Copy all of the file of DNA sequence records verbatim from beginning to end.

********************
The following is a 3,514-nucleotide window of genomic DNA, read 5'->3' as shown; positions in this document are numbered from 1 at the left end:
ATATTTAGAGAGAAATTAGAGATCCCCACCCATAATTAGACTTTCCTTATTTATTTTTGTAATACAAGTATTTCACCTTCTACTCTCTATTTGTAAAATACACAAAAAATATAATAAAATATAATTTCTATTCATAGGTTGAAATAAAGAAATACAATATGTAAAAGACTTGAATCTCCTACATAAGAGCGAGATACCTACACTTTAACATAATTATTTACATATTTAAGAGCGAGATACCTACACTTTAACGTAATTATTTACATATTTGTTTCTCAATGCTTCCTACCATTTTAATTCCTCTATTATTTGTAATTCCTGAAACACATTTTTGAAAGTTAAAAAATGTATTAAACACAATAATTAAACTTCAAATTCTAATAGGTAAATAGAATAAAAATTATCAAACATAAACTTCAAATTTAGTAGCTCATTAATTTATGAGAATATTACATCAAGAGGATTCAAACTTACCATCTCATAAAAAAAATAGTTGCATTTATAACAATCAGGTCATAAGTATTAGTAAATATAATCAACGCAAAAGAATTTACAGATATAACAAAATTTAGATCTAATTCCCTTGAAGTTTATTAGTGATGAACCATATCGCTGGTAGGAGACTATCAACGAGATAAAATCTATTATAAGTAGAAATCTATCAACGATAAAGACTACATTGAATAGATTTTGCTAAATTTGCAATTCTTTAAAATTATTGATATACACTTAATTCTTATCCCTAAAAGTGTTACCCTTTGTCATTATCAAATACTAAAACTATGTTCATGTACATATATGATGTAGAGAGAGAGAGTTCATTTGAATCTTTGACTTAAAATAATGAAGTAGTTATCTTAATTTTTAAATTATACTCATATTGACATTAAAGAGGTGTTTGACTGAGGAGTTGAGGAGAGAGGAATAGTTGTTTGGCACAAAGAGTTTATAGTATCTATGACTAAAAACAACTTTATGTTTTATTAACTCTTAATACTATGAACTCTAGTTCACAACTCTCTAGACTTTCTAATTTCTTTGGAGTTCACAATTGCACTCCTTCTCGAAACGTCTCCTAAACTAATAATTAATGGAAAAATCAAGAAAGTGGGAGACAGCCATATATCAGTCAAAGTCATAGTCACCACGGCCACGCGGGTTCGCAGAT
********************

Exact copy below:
The following is a 3,514-nucleotide window of genomic DNA, read 5'->3' as shown; positions in this document are numbered from 1 at the left end:
ATATTTAGAGAGAAATTAGAGATCCCCACCCATAATTAGACTTTCCTTATTTATTTTTGTAATACAAGTATTTCACCTTCTACTCTCTATTTGTAAAATACACAAAAAATATAATAAAATATAATTTCTATTCATAGGTTGAAATAAAGAAATACAATATGTAAAAGACTTGAATCTCCTACATAAGAGCGAGATACCTACACTTTAACATAATTATTTACATATTTAAGAGCGAGATACCTACACTTTAACGTAATTATTTACATATTTGTTTCTCAATGCTTCCTACCATTTTAATTCCTCTATTATTTGTAATTCCTGAAACACATTTTTGAAAGTTAAAAAATGTATTAAACACAATAATTAAACTTCAAATTCTAATAGGTAAATAGAATAAAAATTATCAAACATAAACTTCAAATTTAGTAGCTCATTAATTTATGAGAATATTACATCAAGAGGATTCAAACTTACCATCTCATAAAAAAAATAGTTGCATTTATAACAATCAGGTCATAAGTATTAGTAAATATAATCAACGCAAAAGAATTTACAGATATAACAAAATTTAGATCTAATTCCCTTGAAGTTTATTAGTGATGAACCATATCGCTGGTAGGAGACTATCAACGAGATAAAATCTATTATAAGTAGAAATCTATCAACGATAAAGACTACATTGAATAGATTTTGCTAAATTTGCAATTCTTTAAAATTATTGATATACACTTAATTCTTATCCCTAAAAGTGTTACCCTTTGTCATTATCAAATACTAAAACTATGTTCATGTACATATATGATGTAGAGAGAGAGAGTTCATTTGAATCTTTGACTTAAAATAATGAAGTAGTTATCTTAATTTTTAAATTATACTCATATTGACATTAAAGAGGTGTTTGACTGAGGAGTTGAGGAGAGAGGAATAGTTGTTTGGCACAAAGAGTTTATAGTATCTATGACTAAAAACAACTTTATGTTTTATTAACTCTTAATACTATGAACTCTAGTTCACAACTCTCTAGACTTTCTAATTTCTTTGGAGTTCACAATTGCACTCCTTCTCGAAACGTCTCCTAAACTAATAATTAATGGAAAAATCAAGAAAGTGGGAGACAGCCATATATCAGTCAAAGTCATAGTCACCACGGCCACGCGGGTTCGCAGAT